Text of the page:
Examining how greenspace works: which factors deliver the best health and wellbeing
Approved Research ID: 94579
Approval date: January 31st 2023
Evidence has suggested that exposure to greenspace may offer beneficial effects on a range of health outcomes. However, limited information is known about its influence on pathological mechanisms. One plausible pathway in which greenspace may exert its positive effect on health is via increased sun exposure, and consequent vitamin D increases with possible benefits for human health and wellbeing. Therefore, we aim to understand how greenspace works by looking at a) the relationship between a specific type of greenspace and i) physical activity; ii) residential air pollution; iii) residential noise pollution iv) social support, and v) psychosocial factors; b) spatial variation of vitamin D levels across the UK; c) the association between residential greenness and vitamin D concentrations; d) the link between greenspace exposure, vitamin D levels and risk of cardiorespiratory diseases, diabetes and obesity using system dynamic models.
The UK biobank study was designed to progress the prevention, management, and treatment of several life-threatening diseases, and our proposed research closely aligns with this goal. Given the limited information on which markers and exposures linked to greenspace are dominant and the pathological pathways through which greenspace impacts a range of health outcomes, a large dataset like this one will provide a unique opportunity to better understand this relationship and trial sophisticated modelling approaches (spatial and system dynamic models) while taking into account a range of risk/ confounding factors. The research will include the full UK Biobank cohort. Information gotten from our findings will aid policymakers and urban planning in designing greenspace in the future as well as facilitate the usefulness of green prescriptions by healthcare practitioners.
We aim to understand how greenspace works by determining the mechanistic pathways between greenspace and health outcomes. Specifically, our objectives include:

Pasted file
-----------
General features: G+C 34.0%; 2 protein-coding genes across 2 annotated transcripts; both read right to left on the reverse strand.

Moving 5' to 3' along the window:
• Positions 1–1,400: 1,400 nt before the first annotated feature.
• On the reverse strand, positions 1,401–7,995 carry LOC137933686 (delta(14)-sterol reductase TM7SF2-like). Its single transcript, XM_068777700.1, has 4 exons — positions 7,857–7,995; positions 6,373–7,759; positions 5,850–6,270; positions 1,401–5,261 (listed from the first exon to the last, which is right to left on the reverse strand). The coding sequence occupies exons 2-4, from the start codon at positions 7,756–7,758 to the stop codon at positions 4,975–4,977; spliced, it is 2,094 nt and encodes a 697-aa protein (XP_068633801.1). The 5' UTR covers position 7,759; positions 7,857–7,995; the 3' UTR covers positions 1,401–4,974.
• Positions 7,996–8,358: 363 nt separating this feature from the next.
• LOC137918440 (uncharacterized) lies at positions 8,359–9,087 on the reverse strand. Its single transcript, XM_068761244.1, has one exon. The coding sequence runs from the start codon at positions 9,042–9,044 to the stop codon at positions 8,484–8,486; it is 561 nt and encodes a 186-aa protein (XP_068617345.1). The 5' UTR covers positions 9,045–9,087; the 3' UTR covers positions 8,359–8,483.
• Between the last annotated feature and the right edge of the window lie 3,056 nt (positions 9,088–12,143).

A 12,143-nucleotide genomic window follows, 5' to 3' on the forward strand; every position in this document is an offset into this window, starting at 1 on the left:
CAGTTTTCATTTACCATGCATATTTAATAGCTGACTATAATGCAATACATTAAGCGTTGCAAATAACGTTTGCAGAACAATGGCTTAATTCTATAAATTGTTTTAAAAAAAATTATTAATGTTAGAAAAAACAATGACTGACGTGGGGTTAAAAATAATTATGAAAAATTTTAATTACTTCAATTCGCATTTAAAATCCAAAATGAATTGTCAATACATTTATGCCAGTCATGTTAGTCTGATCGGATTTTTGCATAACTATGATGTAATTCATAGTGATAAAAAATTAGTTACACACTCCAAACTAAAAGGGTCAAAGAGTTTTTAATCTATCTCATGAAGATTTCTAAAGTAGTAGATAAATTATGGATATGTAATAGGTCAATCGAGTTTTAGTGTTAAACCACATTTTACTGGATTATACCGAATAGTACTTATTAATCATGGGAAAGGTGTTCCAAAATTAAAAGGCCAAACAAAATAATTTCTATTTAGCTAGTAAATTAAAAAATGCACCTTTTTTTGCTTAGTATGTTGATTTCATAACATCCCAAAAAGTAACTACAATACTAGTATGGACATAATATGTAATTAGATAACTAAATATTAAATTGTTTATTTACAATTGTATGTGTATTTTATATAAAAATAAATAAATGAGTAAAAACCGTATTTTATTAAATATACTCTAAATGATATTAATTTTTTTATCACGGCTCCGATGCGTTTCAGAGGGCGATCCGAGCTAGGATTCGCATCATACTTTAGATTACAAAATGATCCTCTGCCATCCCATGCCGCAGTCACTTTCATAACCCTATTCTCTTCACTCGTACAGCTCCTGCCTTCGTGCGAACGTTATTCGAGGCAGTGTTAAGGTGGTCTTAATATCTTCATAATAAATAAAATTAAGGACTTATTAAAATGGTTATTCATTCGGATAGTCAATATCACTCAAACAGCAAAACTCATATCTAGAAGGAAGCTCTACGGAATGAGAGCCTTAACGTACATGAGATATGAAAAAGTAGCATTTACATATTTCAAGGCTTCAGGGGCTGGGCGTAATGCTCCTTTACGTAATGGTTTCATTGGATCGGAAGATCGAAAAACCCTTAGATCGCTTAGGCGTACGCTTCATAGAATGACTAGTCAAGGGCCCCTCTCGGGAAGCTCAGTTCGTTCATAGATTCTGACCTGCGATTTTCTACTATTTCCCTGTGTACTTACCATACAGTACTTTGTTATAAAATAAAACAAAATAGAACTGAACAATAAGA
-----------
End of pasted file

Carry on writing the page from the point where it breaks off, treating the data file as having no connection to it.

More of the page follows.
- a) To explore the association of distance to greenspace and specific types of greenspace exposure (e.g., domestic garden and vegetative land cover around participant's home location) with i) physical activity; ii) residential air pollution; iii) residential noise pollution iv) social engagement iv) psychosocial factors.
- b) To examine spatial variation of vitamin D levels across the UK. We will further test whether vitamin D levels measured between 2006 and 2010 differ significantly from the repeat assessment undertaken in the subset of the population between 2012 and 2013.
- c) To investigate the relationship between residential greenspace and vitamin D concentrations in British adults while controlling for confounding factors. We will further adjust for genetic variants (rs2282679, rs12785878, rs10741657, rs6013897), which have been linked to vitamin D deficiency.
- d) To determine the link between residential greenness, 25-hydroxyvitamin D levels, and the risk of cardiovascular events, respiratory diseases, and diabetes in the older England population.
- e) To predict the impacts of total greenspaces versus specific-type of greenspace and vitamin D levels on the prevalence of obesity-related cancers in the UK population.
a) The relationship between greenspace and other biomarkers of health outcome (other than vitamin D) including biomarkers of obesity-related cancers.